Low Medicine (Prices) or No Medicine?

The financial burden of healthcare can be crippling, eroding life savings and in some cases even pushing people into poverty. To avoid being accused of total apathy, the government took a high moral stand while adopting the path of least resistance. Through the Drug Price Control Order (DPCO 2013), it announced that prices of all essential medicines would be capped.

While this order will be touted as UPA’s commitment to the “aam aadmi” in the run up to Elections 2014, does the common man really stand to gain? According to the Order, prices of approximately 348 molecules will be capped. This is a huge increase from the earlier 74 molecules and represents about 60% of the total pharmaceutical market in India. Also, the government PR machinery is going overboard to say that the price of medicines that treat killer diseases like cancer, heart ailments, and diabetes will fall by up to 88%.

 Let us assume this to be true. The question then is will companies continue to manufacture these medicines if their profits are eroded to this extent? The fallout of the last DPCO diktat was that companies stopped making 47 of the 74 medicines under price control, due to unfeasibility.

 Under DPCO 2013 companies who want to discontinue manufacturing price-controlled medicines have to provide a 6-month notice to the government. At best the government can force them to continue manufacturing for 12 months. What happens after that? Imagine the consequences of 348 molecules slowly falling off the market as companies cut back on unprofitable business.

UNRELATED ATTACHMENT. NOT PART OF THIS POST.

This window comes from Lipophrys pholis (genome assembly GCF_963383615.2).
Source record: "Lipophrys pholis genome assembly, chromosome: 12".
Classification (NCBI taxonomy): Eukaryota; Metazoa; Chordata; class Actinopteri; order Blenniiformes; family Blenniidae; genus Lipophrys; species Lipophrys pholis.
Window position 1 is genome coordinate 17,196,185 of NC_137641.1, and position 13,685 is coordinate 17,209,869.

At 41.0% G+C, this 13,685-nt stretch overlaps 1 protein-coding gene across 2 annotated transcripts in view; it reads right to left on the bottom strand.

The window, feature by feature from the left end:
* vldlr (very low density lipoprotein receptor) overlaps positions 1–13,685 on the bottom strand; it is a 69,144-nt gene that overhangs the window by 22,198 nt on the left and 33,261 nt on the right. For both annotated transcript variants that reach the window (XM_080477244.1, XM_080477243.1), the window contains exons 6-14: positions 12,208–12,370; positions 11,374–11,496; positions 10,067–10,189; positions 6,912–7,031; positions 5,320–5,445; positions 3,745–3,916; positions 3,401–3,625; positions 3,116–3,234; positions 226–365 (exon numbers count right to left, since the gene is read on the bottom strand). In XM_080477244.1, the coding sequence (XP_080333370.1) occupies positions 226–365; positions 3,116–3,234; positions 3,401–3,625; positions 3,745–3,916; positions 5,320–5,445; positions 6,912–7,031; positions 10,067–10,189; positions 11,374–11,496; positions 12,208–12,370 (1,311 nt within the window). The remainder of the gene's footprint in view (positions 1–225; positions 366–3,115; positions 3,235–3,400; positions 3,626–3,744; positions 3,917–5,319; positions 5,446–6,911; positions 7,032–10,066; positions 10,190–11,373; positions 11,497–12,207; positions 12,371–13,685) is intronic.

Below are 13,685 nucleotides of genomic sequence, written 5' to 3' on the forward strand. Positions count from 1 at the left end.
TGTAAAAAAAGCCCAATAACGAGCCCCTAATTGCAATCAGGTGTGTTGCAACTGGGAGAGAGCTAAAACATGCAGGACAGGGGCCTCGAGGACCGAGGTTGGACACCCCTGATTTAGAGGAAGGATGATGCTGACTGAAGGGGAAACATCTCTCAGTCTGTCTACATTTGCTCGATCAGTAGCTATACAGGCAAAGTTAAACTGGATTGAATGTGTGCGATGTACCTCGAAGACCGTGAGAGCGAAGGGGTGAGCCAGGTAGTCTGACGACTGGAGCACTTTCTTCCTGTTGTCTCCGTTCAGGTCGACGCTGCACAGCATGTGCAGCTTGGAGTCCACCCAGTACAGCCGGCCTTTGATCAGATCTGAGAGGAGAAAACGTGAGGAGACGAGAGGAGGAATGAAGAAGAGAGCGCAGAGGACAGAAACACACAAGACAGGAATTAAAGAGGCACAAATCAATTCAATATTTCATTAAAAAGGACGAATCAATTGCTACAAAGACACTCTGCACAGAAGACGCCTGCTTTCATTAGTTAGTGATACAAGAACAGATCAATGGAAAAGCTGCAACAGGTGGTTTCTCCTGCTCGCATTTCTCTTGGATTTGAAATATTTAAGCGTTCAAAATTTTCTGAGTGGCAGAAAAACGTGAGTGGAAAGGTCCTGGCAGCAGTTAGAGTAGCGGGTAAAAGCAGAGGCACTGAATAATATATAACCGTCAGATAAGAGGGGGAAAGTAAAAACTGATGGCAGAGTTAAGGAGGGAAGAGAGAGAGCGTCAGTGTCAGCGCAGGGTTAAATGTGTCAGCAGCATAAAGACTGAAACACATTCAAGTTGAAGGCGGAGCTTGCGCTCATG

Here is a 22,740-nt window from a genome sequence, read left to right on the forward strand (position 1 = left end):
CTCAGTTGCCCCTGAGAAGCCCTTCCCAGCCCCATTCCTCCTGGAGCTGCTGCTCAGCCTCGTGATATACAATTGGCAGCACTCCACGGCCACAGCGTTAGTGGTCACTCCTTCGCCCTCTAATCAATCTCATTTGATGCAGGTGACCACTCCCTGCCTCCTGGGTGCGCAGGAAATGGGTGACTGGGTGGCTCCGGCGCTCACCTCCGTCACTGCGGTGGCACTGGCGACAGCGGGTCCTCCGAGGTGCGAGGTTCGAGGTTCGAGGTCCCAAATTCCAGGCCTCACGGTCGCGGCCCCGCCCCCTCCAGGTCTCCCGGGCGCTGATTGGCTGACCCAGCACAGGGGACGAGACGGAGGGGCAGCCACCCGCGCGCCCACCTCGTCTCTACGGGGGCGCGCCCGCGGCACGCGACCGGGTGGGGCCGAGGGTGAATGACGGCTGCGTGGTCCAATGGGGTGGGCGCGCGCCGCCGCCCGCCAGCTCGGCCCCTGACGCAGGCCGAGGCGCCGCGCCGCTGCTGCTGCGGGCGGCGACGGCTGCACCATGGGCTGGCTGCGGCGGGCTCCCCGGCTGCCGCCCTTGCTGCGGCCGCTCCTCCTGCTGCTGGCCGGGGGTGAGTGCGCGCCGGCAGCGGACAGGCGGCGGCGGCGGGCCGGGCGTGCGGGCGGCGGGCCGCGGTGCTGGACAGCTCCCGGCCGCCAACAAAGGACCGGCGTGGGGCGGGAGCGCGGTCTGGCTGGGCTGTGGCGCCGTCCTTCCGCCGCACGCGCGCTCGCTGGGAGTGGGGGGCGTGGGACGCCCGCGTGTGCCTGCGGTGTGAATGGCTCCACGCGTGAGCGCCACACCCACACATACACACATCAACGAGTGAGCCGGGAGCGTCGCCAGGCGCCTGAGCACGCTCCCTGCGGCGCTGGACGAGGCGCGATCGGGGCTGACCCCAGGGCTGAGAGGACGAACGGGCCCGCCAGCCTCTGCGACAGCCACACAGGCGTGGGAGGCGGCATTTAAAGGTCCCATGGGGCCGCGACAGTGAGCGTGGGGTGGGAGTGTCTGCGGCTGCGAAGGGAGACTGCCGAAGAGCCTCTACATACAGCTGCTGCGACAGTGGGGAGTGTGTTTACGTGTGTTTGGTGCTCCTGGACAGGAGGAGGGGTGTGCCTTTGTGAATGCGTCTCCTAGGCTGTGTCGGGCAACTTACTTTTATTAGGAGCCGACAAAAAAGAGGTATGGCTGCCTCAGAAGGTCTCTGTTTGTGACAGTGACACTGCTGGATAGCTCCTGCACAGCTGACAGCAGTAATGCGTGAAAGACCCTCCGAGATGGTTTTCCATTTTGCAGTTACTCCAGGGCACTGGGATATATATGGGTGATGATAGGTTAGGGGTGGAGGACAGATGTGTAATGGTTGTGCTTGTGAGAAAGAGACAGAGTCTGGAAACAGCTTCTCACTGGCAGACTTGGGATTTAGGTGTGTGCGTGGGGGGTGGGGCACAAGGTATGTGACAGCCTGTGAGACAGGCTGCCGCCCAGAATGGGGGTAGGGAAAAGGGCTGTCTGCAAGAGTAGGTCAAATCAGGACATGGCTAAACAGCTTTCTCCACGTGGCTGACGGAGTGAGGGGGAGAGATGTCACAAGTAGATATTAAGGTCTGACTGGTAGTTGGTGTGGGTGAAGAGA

As always, the public will blame the industry for choosing “profit over patient”. Will they see through the ill-informed intent of the government? What people need are more doctors and better hospitals. Opening up the infrastructure sector and encouraging more players to enter will both create health infrastructure and force prices down as competition increases.

According to a McKinsey study, medicines comprise ~15% of total health costs. Instead of killing two birds with one stone (building more health infrastructure and controlling health care cost to the public), the government focuses on the path of least resistance and risks creating further scarcity in an already scarce public good

4 thoughts on “Low Medicine (Prices) or No Medicine?

  1. Salil, going by the past, when DPCO fixed the price based on cost of production, Industry leaders were against this methodology and their anger was reflected as seen by many companies had stopped production of essential drugs after the product coming into DPCO. There were lot of examples of this in the past.
    However with the NLEM-2012, with the ceiling price fixed based on the Market based pricing, Industry leaders have welcomed this move. And based on the reaction of the industry leaders, it is unlikely that companies would discontinue manufacturing products coming under NLEM.


  2. Ram, thanks for your comment. What you say is the fervent hope of all concerned. If that’s the case, the claims in the media (that prices would fall by upto 88%) seem grossly exaggerated. The scenario I have built is in the event if that were true. You’re right that DPCO 2013 is more industry friendly than the earlier version, but the trade-offs were a more lenient version at the cost of covering a larger part of the industry (~60%?). Therefore, if the “better” brands that are disproportionately impacted by the control exit, would consumers suffer from lower quality medicines? Is this the govt’s way of absolving its decision to shelve Jan Aushadi 2.0? What would have been better? Ideally the health policy should move towards UHC. Is it?


  3. Salil Sir
    Your observation on DPCO 2013 is a talk of Pharma Industry and is nicely written . In India Pricing is the major FACTOR of success than other P’s of Marketing now a days !.
    Good to know that now other talents are required to grow NOW.


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